This Sunday, Sept. 18, OIF will host a banned book-themed #ShelfieSunday. Here’s how you can get involved.
Gawker.com announced their bankruptcy. While this was celebrated by many, the reasons for their dissolution are worth understanding.
“Alabama Story” follows the true story of one librarian’s fight to defend a children’s book in the 1950s.
Imagine what grad students could accomplish both in grad school and after if they weren’t burdened by an average $57,600 in debt.
College educators have often lamented the unintended influence of standardized testing on students’ thinking skills. In my discipline, English, freshman instructors note that the short reading passages appearing on tests have limited students’ ability to follow—or even finish reading—longer pieces. Worse, as NCTE has noted, the tests’ multiple choice format gives readers the impression that every text has one, and only one, definite meaning.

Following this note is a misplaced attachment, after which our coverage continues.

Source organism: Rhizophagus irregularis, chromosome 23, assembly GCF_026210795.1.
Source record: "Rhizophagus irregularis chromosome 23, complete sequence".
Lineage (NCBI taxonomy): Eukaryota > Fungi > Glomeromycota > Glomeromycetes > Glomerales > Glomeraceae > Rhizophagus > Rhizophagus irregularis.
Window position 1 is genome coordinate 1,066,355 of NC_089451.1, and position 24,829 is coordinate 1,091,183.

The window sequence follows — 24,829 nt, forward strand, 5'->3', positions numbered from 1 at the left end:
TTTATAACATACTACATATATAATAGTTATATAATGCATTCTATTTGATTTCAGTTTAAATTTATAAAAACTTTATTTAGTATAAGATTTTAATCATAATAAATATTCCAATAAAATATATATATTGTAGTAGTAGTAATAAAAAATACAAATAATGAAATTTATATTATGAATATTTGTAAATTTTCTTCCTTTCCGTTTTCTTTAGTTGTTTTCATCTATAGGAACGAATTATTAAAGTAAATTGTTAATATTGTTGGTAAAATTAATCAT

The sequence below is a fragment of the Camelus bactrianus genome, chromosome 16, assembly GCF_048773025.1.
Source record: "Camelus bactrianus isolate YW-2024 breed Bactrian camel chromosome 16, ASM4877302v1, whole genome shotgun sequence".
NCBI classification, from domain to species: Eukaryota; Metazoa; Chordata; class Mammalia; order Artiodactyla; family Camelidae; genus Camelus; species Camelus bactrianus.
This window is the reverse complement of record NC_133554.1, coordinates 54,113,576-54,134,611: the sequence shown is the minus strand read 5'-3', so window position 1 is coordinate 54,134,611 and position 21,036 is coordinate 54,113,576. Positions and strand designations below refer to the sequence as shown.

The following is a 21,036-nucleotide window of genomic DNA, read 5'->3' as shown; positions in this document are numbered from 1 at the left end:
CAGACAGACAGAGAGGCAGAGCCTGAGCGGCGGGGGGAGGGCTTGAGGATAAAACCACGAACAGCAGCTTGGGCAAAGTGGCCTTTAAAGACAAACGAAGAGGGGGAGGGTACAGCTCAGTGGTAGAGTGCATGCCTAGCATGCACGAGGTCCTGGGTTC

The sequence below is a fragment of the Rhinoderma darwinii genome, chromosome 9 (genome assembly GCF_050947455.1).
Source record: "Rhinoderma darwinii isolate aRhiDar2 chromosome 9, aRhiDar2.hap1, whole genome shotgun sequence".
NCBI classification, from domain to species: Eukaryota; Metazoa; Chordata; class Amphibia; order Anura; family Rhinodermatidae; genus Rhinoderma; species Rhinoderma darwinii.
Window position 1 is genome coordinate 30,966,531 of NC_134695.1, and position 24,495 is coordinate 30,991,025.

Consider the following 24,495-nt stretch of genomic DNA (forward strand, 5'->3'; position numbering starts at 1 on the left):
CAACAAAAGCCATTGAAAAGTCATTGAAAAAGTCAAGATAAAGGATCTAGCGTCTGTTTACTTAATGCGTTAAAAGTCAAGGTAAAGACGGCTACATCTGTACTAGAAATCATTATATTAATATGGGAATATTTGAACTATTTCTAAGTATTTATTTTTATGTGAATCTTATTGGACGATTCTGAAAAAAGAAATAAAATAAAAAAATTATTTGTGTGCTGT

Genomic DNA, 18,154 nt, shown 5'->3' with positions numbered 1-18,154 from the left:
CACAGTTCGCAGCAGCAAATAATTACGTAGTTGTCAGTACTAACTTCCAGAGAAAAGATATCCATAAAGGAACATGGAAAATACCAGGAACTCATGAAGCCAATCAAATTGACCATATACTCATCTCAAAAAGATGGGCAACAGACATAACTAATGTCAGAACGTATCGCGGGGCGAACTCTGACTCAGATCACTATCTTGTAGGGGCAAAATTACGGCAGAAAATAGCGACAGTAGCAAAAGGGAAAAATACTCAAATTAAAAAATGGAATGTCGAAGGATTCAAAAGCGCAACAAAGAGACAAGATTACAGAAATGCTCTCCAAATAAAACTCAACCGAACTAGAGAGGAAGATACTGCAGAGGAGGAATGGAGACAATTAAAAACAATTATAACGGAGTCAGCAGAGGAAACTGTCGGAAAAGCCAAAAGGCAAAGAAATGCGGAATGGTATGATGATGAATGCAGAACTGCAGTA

Can Getty Images acquire images from the Library of Congress and sell them on its website? Uncover the details from this high profile court case.
Diversity is definitely something that should be put into the public eye for awareness, but equally important is that teens and readers of young adult literature know the abundance of books there are with diverse themes and characters. Well-written books about diversity are out there, waiting to be devoured, but where does one begin to find books that fit this category?
Paper & Fire jumps right back into the action bestselling author Rachel Caine created with 2015’s Ink & Bone, a series which supposes what the world might be like if the Great Library of Alexandria had survived the test of time.
OIF’s “Fifty Shades of Banned Books Week” webinar is chock-full of inventive programming ideas to celebrate the freedom to read.
By: Ken Sawdon I was surprised to see many people over the internet excited about the UN Human Right’s Council’s resolution to, among other things, denounce intentional internet blackouts a […]